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White Australians Can Booze-Up, But Not Aboriginese


It is close to 6pm and the sunset viewing area in front of magnificent Uluru (also known as Ayers Rock) is full of families and independent travelers. Some are standing on the roof of their rented caravans, bottle of beer in one hand, camera in other. There are those who arrived equipped with small folding tables and chairs.

The rock – easily one of the most beautiful natural sights in the world, UNESCO world Heritage Site and most importantly one of the sacred places for Aborigines people – becomes bright red as it embraces last rays sent by descending and exhausted sun. Sunrays also penetrate bottles and glasses filled with wine. Viewing area erupts in cheers and laughter. Somebody blasts fusion didgeridoo music from the car stereo.

If one watches the crowd carefully, what becomes obvious and striking is that apart of few Asian visitors on organized tour, almost everybody else is white. On the sacred land, in front of one of the mightiest symbols of original Australian culture, there is not one single Aboriginal man, woman or child.

Official Uluru-Kata Tjuta National Park brochure is boasting about joint management involving Anangu people and Australian bureaucracy. It states proudly: "After many years of hard work and negotiations, the title deed to Uluru-Kata Tjuta land trust was handed back to us (Anangu) by the then Governor General of Australia Sir Ninian Stephen in 1985. In turn we leased the land back to the Federal Government for 99 years. Since 1985 we have been managing Uluru-Kata Tjuta National Park, together with the Director of National Parks. This process of working together has come to be known as ‘joint management.’"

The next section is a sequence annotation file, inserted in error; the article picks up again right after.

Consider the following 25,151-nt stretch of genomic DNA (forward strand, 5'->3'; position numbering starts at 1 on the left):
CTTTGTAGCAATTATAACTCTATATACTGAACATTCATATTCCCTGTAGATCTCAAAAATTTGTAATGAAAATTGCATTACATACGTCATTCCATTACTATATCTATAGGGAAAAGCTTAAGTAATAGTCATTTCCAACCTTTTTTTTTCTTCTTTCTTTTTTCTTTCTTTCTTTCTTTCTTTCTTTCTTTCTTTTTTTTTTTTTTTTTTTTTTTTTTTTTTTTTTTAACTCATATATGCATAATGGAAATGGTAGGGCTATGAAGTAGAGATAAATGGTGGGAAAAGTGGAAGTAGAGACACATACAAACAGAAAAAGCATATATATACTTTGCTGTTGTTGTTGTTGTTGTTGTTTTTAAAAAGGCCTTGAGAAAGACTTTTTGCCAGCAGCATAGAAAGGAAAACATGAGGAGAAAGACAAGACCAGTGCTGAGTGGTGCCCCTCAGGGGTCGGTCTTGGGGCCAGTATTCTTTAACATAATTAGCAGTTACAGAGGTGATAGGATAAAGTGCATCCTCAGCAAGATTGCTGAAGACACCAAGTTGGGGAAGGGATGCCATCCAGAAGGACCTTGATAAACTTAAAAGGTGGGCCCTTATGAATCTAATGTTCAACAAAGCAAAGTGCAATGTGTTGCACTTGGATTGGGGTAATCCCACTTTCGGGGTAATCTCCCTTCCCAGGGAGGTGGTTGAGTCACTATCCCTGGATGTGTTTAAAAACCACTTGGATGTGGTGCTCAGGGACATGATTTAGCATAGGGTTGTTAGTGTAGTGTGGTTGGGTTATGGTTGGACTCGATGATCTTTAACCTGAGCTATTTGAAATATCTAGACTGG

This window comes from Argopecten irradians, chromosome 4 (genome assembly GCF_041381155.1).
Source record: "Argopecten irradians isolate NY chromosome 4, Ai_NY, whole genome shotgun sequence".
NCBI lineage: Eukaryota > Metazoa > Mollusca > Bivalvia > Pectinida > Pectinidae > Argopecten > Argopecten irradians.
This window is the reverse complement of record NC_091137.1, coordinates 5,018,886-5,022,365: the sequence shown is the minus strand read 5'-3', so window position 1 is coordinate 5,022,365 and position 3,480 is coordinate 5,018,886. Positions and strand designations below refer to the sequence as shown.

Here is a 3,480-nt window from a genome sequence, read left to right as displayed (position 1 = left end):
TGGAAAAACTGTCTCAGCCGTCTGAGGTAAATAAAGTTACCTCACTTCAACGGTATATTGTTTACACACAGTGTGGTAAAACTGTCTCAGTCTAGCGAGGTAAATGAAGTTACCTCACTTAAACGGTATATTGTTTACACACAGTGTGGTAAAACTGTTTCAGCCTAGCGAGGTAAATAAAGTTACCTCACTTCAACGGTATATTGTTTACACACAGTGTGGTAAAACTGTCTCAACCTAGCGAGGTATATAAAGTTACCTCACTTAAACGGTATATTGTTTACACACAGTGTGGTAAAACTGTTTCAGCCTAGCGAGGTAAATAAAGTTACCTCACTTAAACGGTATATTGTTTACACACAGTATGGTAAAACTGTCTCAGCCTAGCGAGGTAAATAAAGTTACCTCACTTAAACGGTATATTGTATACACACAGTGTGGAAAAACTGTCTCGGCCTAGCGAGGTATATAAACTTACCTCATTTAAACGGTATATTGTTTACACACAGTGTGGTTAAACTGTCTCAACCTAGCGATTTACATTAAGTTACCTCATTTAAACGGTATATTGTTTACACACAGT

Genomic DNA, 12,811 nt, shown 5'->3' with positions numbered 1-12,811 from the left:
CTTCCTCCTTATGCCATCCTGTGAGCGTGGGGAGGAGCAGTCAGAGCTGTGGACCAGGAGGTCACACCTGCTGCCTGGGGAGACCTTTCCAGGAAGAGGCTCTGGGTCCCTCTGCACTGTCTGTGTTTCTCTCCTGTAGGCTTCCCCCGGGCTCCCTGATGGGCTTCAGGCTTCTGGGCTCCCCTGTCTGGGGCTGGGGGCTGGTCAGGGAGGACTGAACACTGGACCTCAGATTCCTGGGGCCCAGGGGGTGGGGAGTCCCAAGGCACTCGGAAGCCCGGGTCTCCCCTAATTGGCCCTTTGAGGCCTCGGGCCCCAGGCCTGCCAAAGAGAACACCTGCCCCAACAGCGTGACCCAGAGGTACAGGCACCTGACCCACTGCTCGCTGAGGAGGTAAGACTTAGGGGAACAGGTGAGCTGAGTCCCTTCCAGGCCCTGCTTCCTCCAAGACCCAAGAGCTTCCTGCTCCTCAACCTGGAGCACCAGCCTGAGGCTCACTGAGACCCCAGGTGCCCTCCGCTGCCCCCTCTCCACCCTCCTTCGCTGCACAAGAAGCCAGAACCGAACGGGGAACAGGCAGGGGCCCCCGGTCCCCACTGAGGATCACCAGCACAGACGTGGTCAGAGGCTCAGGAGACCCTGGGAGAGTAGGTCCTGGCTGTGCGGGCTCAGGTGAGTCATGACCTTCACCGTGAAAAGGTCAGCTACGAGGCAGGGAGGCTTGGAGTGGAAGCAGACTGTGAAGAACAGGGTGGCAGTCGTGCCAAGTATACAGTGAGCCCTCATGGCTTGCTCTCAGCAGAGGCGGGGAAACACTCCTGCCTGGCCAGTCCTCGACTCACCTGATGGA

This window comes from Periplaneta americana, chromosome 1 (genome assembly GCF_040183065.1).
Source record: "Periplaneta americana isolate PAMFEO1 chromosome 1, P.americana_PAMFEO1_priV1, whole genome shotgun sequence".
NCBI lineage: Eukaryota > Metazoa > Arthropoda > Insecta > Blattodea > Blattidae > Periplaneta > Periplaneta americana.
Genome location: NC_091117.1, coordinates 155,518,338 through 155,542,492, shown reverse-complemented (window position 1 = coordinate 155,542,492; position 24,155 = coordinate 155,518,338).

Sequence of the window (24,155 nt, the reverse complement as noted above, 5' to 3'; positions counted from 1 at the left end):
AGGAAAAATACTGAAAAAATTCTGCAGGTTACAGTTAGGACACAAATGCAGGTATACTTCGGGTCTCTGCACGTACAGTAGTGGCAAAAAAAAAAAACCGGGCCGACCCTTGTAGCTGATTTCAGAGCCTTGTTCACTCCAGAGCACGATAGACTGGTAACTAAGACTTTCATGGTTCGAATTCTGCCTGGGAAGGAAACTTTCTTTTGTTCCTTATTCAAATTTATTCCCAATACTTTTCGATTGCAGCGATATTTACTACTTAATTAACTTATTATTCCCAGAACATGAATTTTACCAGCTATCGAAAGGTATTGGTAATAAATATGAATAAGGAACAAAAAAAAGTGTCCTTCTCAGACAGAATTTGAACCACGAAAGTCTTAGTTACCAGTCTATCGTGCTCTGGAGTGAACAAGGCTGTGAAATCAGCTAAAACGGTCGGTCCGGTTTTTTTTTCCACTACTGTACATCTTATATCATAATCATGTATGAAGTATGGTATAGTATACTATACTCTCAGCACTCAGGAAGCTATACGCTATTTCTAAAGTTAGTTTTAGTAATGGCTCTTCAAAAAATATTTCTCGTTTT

This soft and perfumed version of the past is exactly what Australian establishment wants the world to believe: few unfortunate irregularities here and there, joint soul searching and finally mutually satisfying solutions.

Nothing about brutality of British colonizers, nothing about killing or theft, about ‘civilized’ laws employed to protect looters and further humiliate the victims. And nothing about under which circumstances Anangu people actually leased the land to the government. This is how Australia’s own guidebook – Lonely Planet – sees the events:

"The Land Rights Act (NT) of 1976, which operates in the Northern Territory, remains Australia’s most powerful and comprehensive lands rights legislation. Promises were made to legislate for national land rights, but these were abandoned after opposition from mining companies and state governments. The act established three Aboriginal Land Councils that are empowered to claim land on behalf of traditional Aboriginal owners."

"However, under the act the only land claimable in unalienated Northern Territory land outside town boundaries – land that no one else owns or leases, usually semi-desert or desert. Thus, when the traditional Anangunangu owners of Uluru (Ayers Rock) claimed traditional ownership of Uluru and Kata Tjula (the Olgas), their claim was disallowed because the land was within a national park and thus alienated. It was only by amending two acts of parliament that Uluru-Kata Tjuta National Park was handed back to the Anangu owners on the condition that it was immediately leased back to the federal government as a national park."

Northern Territory (NT) is home to the greatest cultural centers of Aborigines culture in Australia, including Kakadu National Park with its rock art that dates back thousands and perhaps even tens of thousands of years. Alice Springs hosts dozens of art galleries exhibiting magnificent art techniques developed by Aborigines people. Both Uluru and Kata Tjuta are arguably some of the most beautiful rock formations anywhere in the world, surrounded by ancient legends and secrets that can never be made public, known to just a few selected ones who are passing them, verbally, from generation to generation.

But Aborigines people became nothing more than shadows in this paradise that Australia promotes all over the world.

Tour guides to Kakadu wetlands jump in excitement when spotting alligator or bird, but they don’t feel obliged to mention the plight of the local people who were inhabiting this land for millennia, before being brutally expulsed, often gradually destroyed.